No. You need drivers for the Z-Wave controller, if you you need to use Z-Wave that is. Otherwise, consider skipping Z-Wave entirely and using custom components directly. You would still have remote control over them with a simple MQTT or web interface.

      • dbabits
        February 24, 2016 at 3:03 pm

        Unfortunately, the actuator is not so easy to DIY.
        And the one I'm using, http://www.econetcontrols.com/EBV-105-water-shutoff.php, talks Z-Wave.

        Is it not possible to code the driver for Z-Wave controller (Aeotec Z-Stick) in C, inline with the other code and upload it to this ESP8266 board?

  9. sandeep
    February 22, 2016 at 7:43 pm

    James,
    Excellent tutorial, followed to the letter and got it to work.

    However you might wanna add the MQTT windows git url for us poor windows users. :). [https://github.com/genomics-admin/Easy-Arduino-Yun-MQTT-Client] <- this one worked for me.

    + usage of char* is throwing a deprecation warning on latest arduino IDE, though we can just ignore that.

    And finally i had to move the f2s() function somewhere above loop()/setup() for it to stop breaking the code.

    and with that I'd like to thank you again for pointing me towards learning something really cool. Cheers.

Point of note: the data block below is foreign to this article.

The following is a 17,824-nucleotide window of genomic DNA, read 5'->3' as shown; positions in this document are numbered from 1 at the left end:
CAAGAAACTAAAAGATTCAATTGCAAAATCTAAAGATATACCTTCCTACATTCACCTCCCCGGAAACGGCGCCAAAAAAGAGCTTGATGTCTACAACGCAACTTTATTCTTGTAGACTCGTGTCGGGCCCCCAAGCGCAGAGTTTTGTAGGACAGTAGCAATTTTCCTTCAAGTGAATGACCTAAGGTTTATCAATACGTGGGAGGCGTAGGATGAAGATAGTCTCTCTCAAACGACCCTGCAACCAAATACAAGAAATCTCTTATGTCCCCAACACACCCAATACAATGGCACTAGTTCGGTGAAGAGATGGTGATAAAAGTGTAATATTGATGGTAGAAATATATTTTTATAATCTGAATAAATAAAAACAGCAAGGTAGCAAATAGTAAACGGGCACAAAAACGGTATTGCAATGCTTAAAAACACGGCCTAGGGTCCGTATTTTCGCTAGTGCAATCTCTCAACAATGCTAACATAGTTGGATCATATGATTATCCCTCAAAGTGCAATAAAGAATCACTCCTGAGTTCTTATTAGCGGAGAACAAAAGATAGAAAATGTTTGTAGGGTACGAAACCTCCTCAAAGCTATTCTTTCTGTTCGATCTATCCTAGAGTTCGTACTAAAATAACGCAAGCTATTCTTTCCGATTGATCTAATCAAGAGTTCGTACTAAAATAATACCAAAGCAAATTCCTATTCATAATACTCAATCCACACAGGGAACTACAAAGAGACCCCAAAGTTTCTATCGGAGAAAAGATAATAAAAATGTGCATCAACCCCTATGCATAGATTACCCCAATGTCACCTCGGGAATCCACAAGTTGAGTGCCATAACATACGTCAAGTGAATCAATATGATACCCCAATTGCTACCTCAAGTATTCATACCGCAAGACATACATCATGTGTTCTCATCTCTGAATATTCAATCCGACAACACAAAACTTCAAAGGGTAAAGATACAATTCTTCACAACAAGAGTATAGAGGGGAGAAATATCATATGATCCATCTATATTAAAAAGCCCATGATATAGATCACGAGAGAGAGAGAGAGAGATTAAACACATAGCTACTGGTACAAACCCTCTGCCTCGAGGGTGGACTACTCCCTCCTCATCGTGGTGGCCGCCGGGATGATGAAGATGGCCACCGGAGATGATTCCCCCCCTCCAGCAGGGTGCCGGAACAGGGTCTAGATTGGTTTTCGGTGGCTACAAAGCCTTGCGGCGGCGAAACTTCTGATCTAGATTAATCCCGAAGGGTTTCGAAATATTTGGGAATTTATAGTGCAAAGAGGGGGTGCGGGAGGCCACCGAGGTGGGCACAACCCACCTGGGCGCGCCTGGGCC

10. yuvraj upadhyay
    February 17, 2016 at 5:19 am

    can u just provide the circuit diagram of the same (whole project )

  11. PY
    February 7, 2016 at 8:05 pm

    I cannot get the drivers to work with the module! This has been 4 days and I am not getting anywhere..

    • James
      February 7, 2016 at 8:20 pm

      Do you actually have a NodeMCU module, or are you trying with a raw ESP8266 chip? Can you see it listed in ports? If not, you have to install CH430 drivers, the USB chip on them.

      • PY
        February 7, 2016 at 9:55 pm

        I bought the exact model (ESP12E) you recommend from AliExpress. I also installed the drivers from Silicon Labs. When I connect the ESP, there is just no recognition with the computer. I cannot select a Port in the Arduino IDE..

        • James
          February 7, 2016 at 10:04 pm

          Some are fitted with CH430 driver chips, not UART bridge from Silicon Labs.

        • PY
          February 7, 2016 at 10:10 pm

          I see, do you have a link for that driver? Thanks so much, looking forward to start coding...

  12. Hans
    February 7, 2016 at 1:53 pm

    Hi James,